The COVID pandemic has taken its toll on higher education, with many universities pivoting to the virtual realm. Notwithstanding the challenges of on-line education, the students in my graduate seminar at the Yale School of Music successfully designed and executed four innovative entrepreneurial projects. These projects addressed the problem of how to ensure the place of classical music in the time of COVID. In my last post, I discussed the process that my students used to generate and develop their project ideas. Here are the four entrepreneurial projects that resulted from our intense and rigorous process.
1. Art Making in Dialogue
Our first entrepreneurial project targeted an audience of music lovers of all ages and all levels of experience who wanted to engage more deeply with the music. To do so, our students designed and hosted a virtual interactive improvisation workshop where audience members co-created the musical experience with musicians from the Yale School of Music.
Improvisation is by its nature risky and unpredictable, particularly in an on-line format. Therefore, the project group carefully prepared both the performers and the audience members prior to the actual event.
To make the audience members feel at ease, the group selected four Christmas themed pieces of music from different genres. They surveyed their audience members on their level of musical experience and followed up with personal emails. In addition, they created a downloadable glossary of musical terms for easy reference. On the performer side, the group prepared a “Performer Questions Guide” with sample prompt questions to facilitate the dialogue between the performer and the audience-participants.
The event took place in early December by Zoom. There were four group with one performer as the leader, one member of the workshop group as a facilitator, and 3-5 audience members.
To ease everyone into the experience, the event began with brief introductions and a fun ice breaker. The groups broke into breakout rooms for ten minutes to arrange the piece of music. They then regrouped to share briefly about the experience. Finally, the musicians gave a 20-minute concert of the improvised works. To allow for more audience engagement, participants were invited to share their responses in the Zoom Chat. Thereafter, participants and performers shared their enthusiastic responses by text and email.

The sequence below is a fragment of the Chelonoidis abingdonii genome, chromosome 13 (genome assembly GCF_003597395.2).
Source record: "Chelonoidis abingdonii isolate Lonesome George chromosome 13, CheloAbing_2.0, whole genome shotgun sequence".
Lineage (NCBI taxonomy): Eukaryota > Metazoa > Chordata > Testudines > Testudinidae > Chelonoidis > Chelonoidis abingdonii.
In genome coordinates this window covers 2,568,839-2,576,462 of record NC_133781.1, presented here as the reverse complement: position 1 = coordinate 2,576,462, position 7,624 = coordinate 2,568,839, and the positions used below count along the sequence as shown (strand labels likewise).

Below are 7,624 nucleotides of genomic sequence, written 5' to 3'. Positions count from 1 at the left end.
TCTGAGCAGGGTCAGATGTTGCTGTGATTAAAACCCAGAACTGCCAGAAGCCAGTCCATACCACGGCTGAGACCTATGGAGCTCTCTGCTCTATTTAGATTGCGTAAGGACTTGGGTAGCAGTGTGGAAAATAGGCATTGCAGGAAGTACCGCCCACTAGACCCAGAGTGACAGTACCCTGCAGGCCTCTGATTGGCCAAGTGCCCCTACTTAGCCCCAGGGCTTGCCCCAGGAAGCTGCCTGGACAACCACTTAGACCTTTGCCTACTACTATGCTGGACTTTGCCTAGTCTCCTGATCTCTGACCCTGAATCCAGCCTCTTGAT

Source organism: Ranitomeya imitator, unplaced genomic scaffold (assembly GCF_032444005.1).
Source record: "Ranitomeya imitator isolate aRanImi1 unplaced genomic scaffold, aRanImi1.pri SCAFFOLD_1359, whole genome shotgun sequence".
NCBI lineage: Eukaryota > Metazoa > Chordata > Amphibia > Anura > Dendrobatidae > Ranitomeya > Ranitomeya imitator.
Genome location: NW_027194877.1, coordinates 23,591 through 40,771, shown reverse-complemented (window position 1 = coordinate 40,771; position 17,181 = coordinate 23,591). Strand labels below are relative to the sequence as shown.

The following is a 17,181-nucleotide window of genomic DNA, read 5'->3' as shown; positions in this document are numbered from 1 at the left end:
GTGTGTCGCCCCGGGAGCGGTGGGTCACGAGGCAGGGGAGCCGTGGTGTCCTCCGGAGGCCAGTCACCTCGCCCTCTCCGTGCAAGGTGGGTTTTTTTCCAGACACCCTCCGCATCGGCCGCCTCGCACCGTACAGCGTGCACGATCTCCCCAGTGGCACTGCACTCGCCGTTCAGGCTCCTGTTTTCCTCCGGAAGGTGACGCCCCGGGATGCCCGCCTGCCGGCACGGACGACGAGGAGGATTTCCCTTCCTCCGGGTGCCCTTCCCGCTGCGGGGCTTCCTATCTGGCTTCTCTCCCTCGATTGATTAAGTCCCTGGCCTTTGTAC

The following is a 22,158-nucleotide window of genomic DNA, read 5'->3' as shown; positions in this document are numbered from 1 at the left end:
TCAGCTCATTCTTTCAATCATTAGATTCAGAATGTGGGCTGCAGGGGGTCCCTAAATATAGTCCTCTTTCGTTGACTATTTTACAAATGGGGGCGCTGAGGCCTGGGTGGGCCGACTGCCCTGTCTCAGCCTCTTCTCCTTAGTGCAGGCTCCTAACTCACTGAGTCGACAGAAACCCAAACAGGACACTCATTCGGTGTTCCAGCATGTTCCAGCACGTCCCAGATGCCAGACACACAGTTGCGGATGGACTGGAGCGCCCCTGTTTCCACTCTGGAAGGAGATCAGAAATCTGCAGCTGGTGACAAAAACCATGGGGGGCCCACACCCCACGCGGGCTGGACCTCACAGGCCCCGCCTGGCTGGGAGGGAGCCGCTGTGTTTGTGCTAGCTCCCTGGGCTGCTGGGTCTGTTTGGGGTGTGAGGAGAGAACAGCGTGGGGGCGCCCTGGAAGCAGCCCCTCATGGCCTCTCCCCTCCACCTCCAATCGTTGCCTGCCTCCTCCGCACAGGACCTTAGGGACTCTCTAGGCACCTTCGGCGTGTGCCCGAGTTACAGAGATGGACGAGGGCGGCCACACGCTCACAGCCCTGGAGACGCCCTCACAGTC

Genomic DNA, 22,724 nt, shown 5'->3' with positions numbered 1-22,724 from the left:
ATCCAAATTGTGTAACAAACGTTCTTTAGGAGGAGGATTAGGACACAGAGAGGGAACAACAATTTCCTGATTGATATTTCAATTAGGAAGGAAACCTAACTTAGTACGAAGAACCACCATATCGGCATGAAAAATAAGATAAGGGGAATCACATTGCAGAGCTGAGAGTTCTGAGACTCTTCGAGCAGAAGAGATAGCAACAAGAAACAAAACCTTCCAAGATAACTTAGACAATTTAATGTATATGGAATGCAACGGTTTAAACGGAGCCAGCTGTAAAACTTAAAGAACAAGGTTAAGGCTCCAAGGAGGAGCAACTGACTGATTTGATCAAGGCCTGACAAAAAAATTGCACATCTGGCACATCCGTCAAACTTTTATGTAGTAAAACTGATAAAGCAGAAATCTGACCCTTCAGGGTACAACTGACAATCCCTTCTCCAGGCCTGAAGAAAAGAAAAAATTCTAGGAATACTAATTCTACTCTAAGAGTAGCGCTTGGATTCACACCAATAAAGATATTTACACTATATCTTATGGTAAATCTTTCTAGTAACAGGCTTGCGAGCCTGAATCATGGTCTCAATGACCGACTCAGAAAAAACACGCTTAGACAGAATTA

This event successfully engaged the music-loving audience in the music-making process. The group was able to create a wonderful shared experience and meaningful connection between the performers and the audience members. As a follow-up, the group encouraged their classmates to cultivate similar events both in the age of Zoom and afterward.
2. Hidden Gems Podcast
Our second entrepreneurial project group consisted of five students who were passionate about dismantling elitism in classical music. Their target audience consisted of music lovers who are put off by the traditional trappings of classical music.
The podcast project
The group decided to create a show featuring a genre-bending musician to talk about a “hidden gem”: a musical work that is special to the guest and that more people need to know about. The goal was to encourage audiences to listen, discover and connect through new musical offerings, thereby erasing the divide between classical music and other genres. The group wavered between doing a video and an audio version of the interview. After conducting their audience interviews, they learned that many people were experiencing Zoom fatigue. As a result, the group’s entrepreneurial project became a podcast interview.
For their first podcast, they interviewed Chris Demetriou, a classically-trained percussionist and member of the Kracken Quartet. This genre-bending quartet prides itself on merging elements of minimalism, math-rock, indie, post-rock, electronica, and the avant-garde to deliver highly energetic and engaging performances.